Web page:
One word. Hear it and memories come flooding back. I know one thing for certain: it is far more than a game.
This post is one man’s personal trek, one man’s tireless effort to surrender basketball.
I never imagined I’d have such a hard time giving it up. I went out to my backyard this weekend and just reflected on the sport. This ritual happens every week or two, and I imagine a lot of former players do the same. I can’t begin to grasp how tough it must be for former NBA stars to accept that they are, in fact, former stars. My feelings for the game are endless. It raised me. It made me a man. It introduced me to my closest friends, and it’s the reason I know the other two Gentlemen of Sport.
I sweat. I cried. I bled. A lot.
I played basketball from the time I begged my mom to let me play in fifth grade (and earned the opportunity by performing up to her standards in the classroom; I was always a bit of a goof in class, but when basketball was on the line, I got serious) until I won the State Championship as a senior. I was the point guard. The captain. The undaunted leader. The kid who just wasn’t athletic or explosive enough to get recruited anywhere but one small, expensive private school. Heaven knows my pockets weren’t deep enough to play there.
I played varsity for four years after I was the last one to make the team as a freshman. I only made it because a senior quit. My coach looked me in the eyes and said: “It’s going to be really hard for you; I don’t think you can do it.”
He was right: it was hard, far and away the hardest thing I’d ever done. I did it.
Why did I persevere? I loved the game. Let’s go back in time.
When I was 5, my dad got me a basketball hoop, which I still own, for my birthday. That hoop got abused. I lived in a pretty bad neighborhood and owned the only hoop in town. All the neighborhood kids came over every day and played with me. It was like a community gathering. I was the only white kid, but that didn’t matter. It’s funny, when I was first playing in high school as a freshman, one woman came up to me and said: “you play like a black boy but shoot like a white boy.” I just laughed. The inner city of Buffalo was where I learned to play and it made me the player I was.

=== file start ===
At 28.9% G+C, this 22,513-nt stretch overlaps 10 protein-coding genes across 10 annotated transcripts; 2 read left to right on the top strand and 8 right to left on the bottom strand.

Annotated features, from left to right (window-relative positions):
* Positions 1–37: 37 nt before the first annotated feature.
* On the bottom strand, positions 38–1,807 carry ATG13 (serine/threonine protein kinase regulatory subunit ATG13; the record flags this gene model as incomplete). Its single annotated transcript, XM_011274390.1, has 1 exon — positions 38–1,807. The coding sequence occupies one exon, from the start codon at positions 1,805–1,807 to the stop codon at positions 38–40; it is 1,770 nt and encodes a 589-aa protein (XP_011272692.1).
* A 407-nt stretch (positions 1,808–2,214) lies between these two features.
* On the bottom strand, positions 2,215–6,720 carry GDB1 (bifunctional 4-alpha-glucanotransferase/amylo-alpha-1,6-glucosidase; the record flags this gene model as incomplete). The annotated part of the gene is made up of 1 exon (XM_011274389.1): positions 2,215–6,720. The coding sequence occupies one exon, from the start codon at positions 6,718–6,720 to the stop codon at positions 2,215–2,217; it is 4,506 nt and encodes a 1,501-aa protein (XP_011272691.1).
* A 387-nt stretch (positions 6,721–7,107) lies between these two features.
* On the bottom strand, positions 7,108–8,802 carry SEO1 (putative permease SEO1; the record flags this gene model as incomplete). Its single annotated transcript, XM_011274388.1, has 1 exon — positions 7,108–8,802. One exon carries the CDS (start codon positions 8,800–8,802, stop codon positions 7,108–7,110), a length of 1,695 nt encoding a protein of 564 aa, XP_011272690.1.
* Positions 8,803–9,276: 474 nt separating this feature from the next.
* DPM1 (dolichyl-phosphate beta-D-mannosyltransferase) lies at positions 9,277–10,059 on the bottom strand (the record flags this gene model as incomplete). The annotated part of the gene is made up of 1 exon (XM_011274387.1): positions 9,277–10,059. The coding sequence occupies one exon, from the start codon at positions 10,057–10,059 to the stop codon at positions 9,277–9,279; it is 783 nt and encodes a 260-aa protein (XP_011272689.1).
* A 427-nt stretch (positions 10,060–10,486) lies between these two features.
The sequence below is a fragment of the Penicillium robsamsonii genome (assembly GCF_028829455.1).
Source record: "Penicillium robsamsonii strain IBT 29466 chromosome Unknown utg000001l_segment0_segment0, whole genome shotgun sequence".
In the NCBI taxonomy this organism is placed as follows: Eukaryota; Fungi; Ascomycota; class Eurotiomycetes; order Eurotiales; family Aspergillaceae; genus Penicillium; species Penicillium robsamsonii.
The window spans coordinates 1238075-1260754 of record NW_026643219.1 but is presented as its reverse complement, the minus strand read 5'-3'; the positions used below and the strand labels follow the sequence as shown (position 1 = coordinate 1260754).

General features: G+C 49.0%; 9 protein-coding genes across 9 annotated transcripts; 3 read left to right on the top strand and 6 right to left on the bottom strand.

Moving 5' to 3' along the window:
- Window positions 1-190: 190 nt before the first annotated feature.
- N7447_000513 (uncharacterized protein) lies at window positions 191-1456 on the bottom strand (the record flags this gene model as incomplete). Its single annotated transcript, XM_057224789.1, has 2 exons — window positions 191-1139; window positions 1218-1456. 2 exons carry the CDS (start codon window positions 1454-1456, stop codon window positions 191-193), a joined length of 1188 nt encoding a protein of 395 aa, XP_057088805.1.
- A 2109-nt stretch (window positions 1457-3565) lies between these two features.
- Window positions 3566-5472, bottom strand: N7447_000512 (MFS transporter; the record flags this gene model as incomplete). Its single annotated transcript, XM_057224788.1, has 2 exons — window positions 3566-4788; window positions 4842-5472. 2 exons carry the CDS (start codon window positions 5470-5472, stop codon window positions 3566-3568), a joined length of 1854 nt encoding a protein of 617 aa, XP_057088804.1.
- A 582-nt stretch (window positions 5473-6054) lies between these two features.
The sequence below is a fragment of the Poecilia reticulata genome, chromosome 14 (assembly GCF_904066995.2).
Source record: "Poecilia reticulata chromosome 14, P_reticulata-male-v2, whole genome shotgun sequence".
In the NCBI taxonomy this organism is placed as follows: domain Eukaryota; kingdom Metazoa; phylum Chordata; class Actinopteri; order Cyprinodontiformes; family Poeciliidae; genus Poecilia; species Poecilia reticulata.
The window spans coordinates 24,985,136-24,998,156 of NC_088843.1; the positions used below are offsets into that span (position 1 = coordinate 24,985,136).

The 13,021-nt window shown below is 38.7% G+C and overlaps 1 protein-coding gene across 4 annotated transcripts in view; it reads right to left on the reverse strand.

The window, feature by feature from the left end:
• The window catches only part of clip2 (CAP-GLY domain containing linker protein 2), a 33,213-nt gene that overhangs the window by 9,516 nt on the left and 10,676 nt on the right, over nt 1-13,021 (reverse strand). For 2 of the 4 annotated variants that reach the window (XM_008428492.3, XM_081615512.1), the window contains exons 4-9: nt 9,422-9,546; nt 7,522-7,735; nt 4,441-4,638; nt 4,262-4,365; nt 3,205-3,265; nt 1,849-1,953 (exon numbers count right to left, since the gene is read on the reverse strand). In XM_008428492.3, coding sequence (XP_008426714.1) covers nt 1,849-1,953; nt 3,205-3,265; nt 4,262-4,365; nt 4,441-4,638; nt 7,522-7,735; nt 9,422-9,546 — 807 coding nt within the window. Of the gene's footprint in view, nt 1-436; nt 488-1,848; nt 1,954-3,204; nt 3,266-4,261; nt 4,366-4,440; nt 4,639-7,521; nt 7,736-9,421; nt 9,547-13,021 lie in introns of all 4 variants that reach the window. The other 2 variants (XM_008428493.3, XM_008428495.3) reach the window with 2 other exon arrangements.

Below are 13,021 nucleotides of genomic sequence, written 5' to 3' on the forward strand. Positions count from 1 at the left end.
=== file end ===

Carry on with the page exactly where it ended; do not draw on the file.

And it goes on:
The problem, as it turned out, was that I couldn’t jump like “a black boy.” I suffered countless knee and ankle sprains/breaks/bone bruises in high school, and they’re coming back to haunt me now and I have “early arthritis,” as my doctor put it.
Here’s my point: when I go out to my backyard, the rim looks exactly the same. The game is the same. I look at the hoop just like I did when I was 5, just like some 5-year-old kid does today. He might think he’s going to the NBA like I did. I figured that by now I’d be playing college ball somewhere. People would be watching me on TV.
I am 20 years old, and I have a hell of a life. But something in my stomach still feels empty when I watch 19-year-olds like Kyrie Irving tearing up the NBA. That was supposed to be me.
Honestly, nowadays, I’m probably half as good as I was in high school. It’s been over three years since I played a real game. As the Editor in Chief of UB’s paper, I get to cover any sports games I want, and as a basketball freak, I cover the men’s basketball team year-round. It’s awesome having front row seats. I love meeting the players and watching them grow. I just…I always believed I’d be one of those players.
I look at some of the white guys who make the team (this is Division-I basketball) and think: What separated him from me? Maybe someone saw him along the way. Maybe I should blame my genetics or frail bones.
I don’t think I should blame anyone. I just want you to know, if you’re out there and struggling with giving up any sport…you’re not alone. It sounds so overdramatic. So cliché. An outsider could never understand.
As I was getting done shooting around, a kid from up the street who I’d never met walked up to me. “Hey man, can I shoot?” he asked.
We played one-on-one a few times and I reminisced with him, sharing the stories of my career and knocking down jumper after jumper. Boom. Step-back, crossover, fadeaway. Money. He asked about my life now and I explained everything: how I’ve been blessed to work at UB, The Buffalo News, etc.
He was a few years older than me and refused to get frustrated when I wouldn’t let him score. He stayed upbeat and then reminded me of an important lesson: “You’ve just gotta do what you love, man.”
And that’s what I’m doing. I’m not playing the game I dedicated my life to, but I’m doing something bigger: I’m putting it in perspective and writing about it, informing the public about the incredible, life-changing sport I just can’t get enough of.
I can’t play any more, and I have to accept that sad fact every single day. But man, the game isn’t going away, and I’m proud to be a part of it.
Former basketball players unite. We’re still here; the game is still here. And Good Lord, is that a beautiful thing.